• “Invasion is a Structure Not an Event.” On Settler Colonialism and Joseph Conrad’s Heart of Darkness

    Robert G. Parkinson on Historicizing Imperial Encounters at Home and Abroad

    “There is no initiation either into such mysteries. He has to live in the midst of the incomprehensible, which is also detestable. And it has a fascination, too, that goes to work upon him.”
    –­Heart of Darkness

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    On the final day of April 1774, the Minerva was plying the waters of the Atlantic Ocean, headed for Boston. On board were London newspapers bearing the first news of England’s response to the Tea Party. Bostonians would soon learn that, as punishment, the Crown had decided to close the port, a step that would spark a civil war in the British empire. Hours before the Minerva’s lookout spied Boston Harbor, seven Native people crossed a smaller body of water as they traveled to a meeting that they hoped would prevent a similar breakdown in relations with colonial settlers. The party knew the trip put them in mortal danger and yet they went anyway; it’s what their family had done for more than four decades.

    That family had negotiated relationships between Natives and colonists since the 1730s. So despite whatever apprehensions they might have had, they climbed into their canoes and let a tributary called Yellow Creek carry them about a mile down to the Ohio River. Today, they would have passed under Ohio Route 7 and a graffiti-­covered railroad trestle right as they caught the big river’s course. Paddling against the current, they soon reached their destination, a small log cabin that sat just up from the eastern shore on a piece of ground known as Baker’s Bottom.

    While we can acknowledge that white colonists possessed enormous power, not least in their sheer numbers, that alone does not explain imperial encounter.

    The seven Natives—­four men, two women, and a baby—­were invited into the cabin’s front room, where a few colonists poured them drinks and allegedly launched into a conventional ceremony of keeping peace. Things were tense, but the alcohol helped. The two groups joked with one another. One of the colonial hosts had a British regimental uniform. As they all got a little tipsy, a Native man put on the red coat and paraded around the room. Someone proposed a shooting contest as a diversion and perhaps to further clear the air. Several went outside and identified a target. You go first, the white men told the Natives, and the latter fired, leaving themselves disarmed. The trap was sprung.

    There were more than a dozen colonists hiding in the back room of the cabin. When the shooting started, the crouching, silent men leapt into action, running out into the yard, advancing on the unsuspecting Natives, who turned and sprinted for their canoes. Bullets took down one man, then another and another, spilling blood over the ground as acrid gunsmoke rose into the air. An elderly woman also fell. A second Native woman clutched her baby and ran for the water’s edge. When she realized escape was impossible, she turned and begged the men to spare the child’s life. She’s the daughter of a white man, the mother pleaded about her child, hoping that might convince them. They paused and allowed her to hand over the baby before shooting her in the face.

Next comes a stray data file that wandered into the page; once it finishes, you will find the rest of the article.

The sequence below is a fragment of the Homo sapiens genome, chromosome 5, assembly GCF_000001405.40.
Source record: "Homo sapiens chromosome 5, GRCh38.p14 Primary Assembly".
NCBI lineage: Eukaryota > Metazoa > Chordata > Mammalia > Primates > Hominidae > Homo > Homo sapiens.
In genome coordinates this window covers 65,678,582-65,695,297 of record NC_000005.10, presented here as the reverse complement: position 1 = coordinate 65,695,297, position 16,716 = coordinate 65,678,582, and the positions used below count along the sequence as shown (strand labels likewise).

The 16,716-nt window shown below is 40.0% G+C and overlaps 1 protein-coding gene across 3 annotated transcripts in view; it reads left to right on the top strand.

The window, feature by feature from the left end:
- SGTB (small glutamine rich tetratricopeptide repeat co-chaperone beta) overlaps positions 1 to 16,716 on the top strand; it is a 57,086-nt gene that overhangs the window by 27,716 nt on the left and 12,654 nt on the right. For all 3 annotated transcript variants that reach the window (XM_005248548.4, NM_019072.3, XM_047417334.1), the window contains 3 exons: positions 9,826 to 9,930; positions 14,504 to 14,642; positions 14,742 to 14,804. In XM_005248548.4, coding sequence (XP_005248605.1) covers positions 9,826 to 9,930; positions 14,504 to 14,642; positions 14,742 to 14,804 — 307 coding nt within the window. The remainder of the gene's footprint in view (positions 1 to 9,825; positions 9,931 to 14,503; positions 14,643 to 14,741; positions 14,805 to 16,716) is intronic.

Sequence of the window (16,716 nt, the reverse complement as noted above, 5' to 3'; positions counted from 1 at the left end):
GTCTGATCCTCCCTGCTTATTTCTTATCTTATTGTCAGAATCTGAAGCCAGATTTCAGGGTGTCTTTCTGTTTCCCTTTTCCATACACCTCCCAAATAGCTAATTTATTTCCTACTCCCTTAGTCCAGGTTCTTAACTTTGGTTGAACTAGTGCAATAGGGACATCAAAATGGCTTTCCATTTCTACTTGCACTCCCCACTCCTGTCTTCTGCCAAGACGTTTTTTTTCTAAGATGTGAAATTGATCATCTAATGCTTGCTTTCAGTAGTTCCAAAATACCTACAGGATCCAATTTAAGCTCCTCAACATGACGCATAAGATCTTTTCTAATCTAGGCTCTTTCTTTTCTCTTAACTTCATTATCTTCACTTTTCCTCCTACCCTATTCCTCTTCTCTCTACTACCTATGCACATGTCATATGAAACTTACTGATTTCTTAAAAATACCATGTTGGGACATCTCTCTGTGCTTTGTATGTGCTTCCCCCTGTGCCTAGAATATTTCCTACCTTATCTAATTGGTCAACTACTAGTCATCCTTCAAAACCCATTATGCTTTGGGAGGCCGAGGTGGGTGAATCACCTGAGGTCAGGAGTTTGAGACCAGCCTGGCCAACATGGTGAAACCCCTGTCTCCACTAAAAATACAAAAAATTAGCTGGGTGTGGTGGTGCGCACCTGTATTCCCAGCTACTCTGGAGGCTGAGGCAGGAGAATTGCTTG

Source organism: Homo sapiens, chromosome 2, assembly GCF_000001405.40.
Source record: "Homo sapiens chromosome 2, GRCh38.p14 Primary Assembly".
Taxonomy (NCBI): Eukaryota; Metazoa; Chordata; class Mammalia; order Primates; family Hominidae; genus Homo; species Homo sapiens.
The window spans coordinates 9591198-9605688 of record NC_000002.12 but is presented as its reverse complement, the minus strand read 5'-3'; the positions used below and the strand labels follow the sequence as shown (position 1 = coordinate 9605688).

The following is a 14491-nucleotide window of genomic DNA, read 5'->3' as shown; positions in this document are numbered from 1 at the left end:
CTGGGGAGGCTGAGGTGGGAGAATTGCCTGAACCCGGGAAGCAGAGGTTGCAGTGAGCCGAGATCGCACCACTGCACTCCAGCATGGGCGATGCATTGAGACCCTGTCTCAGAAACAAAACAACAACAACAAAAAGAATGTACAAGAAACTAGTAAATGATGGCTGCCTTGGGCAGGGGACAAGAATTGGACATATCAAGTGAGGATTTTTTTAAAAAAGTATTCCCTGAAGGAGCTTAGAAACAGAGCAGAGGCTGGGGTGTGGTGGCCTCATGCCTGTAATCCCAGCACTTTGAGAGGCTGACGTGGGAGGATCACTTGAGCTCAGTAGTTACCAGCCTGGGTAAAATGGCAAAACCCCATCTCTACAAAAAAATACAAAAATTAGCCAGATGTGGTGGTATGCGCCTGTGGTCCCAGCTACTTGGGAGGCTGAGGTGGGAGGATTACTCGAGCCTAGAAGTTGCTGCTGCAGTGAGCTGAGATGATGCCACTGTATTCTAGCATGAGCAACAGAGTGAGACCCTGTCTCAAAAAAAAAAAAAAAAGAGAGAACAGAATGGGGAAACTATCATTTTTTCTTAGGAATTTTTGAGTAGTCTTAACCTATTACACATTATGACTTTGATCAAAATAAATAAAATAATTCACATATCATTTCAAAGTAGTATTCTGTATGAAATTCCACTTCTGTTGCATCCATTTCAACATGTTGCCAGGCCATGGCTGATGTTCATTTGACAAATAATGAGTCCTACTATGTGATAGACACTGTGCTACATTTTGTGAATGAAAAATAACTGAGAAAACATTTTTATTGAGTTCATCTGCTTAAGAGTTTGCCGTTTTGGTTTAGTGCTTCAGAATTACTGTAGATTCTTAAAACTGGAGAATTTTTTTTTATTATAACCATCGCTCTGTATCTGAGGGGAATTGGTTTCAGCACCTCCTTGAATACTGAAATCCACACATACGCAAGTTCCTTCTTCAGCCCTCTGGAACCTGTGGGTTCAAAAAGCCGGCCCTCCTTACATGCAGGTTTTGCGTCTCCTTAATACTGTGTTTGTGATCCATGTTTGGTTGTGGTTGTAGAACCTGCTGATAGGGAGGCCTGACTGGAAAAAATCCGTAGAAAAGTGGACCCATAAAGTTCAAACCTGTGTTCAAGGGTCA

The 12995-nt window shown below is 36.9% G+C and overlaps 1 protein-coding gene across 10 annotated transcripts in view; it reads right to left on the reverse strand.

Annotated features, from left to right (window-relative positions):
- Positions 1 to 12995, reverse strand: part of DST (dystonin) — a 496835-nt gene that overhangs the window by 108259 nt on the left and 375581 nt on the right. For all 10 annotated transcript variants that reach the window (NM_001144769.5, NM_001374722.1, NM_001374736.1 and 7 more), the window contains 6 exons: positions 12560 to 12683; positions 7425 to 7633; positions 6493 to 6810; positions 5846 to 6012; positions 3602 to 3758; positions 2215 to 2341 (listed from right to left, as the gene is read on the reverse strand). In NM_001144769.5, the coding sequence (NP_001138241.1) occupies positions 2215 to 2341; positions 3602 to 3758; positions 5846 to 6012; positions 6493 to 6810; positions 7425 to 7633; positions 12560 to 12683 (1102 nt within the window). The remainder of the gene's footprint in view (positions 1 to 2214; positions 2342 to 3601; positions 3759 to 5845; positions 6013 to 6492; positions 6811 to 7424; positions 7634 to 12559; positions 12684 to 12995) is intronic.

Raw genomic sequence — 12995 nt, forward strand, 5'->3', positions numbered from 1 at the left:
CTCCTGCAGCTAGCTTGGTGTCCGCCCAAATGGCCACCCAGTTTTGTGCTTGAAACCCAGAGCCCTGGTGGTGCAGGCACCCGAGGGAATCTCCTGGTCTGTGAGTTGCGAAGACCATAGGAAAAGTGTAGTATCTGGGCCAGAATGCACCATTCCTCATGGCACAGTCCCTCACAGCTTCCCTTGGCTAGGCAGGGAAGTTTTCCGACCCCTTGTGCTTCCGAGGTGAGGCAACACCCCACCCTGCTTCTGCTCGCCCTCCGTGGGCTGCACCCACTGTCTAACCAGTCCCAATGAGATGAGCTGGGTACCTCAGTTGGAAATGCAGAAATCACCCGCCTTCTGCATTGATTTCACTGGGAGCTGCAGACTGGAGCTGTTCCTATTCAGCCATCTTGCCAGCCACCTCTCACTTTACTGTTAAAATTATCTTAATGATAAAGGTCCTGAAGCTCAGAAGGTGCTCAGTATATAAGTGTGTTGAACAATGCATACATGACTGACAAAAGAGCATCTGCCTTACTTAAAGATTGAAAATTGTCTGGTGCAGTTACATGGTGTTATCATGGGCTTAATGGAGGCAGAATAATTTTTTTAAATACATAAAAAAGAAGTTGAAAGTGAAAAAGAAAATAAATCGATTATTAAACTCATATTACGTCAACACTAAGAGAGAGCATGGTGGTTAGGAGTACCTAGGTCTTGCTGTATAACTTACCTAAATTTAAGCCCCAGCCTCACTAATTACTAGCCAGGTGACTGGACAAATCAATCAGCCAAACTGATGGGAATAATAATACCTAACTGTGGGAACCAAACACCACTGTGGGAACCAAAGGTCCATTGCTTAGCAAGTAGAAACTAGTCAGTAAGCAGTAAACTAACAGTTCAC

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    Three more Natives, worried about what might be happening across the way, had come looking for their relations. They were caught in the middle of the river when the colonists fired away, killing two of them, too. One, a woman, survived, but was gravely wounded and barely made it to the other side.

    In all, eight Native people would perish in the horror at Yellow Creek on April 30, 1774. In contrast to many stories from America’s history about Native-­European encounters, where we know little about the lives of half of the participants, in this case we know several of the victims well. We know their family biography. They were the family of Shickellamy, one of the most significant Iroquois leaders of the mid-­eighteenth century.

    His importance lay in the role he had played as an ambassador for his people: decades before, the Six Nations tasked him with checking white colonists’ desires for more and more land along a different river, the Susquehanna, east of the Ohio Valley. He befriended the man who was in many respects his opposite, James Logan, Pennsylvania’s agent tasked with satiating colonists’ thirst for land. Shickellamy honored his friend and colleague by giving two of his sons the name Logan.

    Those boys would become Native negotiators in their own right. The Shickellamys were one of the most prominent political families in North America in the middle of the eighteenth century. They had tried for a generation to forge deals between colonists and Natives. They had participated in and shaped many of the most consequential events in the history of colonial America. Despite their efforts, they had largely failed and now nearly all of them were dead. Shickellamy’s wife, youngest son, and a daughter were among the slain at Yellow Creek.


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    The interpretative paths we have constructed to help guide us through the baffling, bewildering forests of early America struggle with horrific scenes like these. One of the most prominent of these paths was blazed by a thirty-­two-­year-­old historian named Frederick Jackson Turner. Delivered as an address in 1893 at an exposition commemorating the four hundredth anniversary of Columbus’s voyage to the New World, Turner’s “The Significance of the Frontier to American History” is widely considered to be among the most influential pieces of writing about American history.

    How Turner reached his conclusions has become its own legend. As the story goes, Turner gathered the ideas that would become his “frontier thesis” after reading the results of the 1890 census. The bureaucrats in the Census Office proclaimed that the frontier, a line of “settlement” that had steadily advanced across the continent throughout the eighteenth and nineteenth centuries, was now closed; it was a relic of the past. Turner read this report with alarm. It compelled him to investigate what effect the frontier had had on the United States.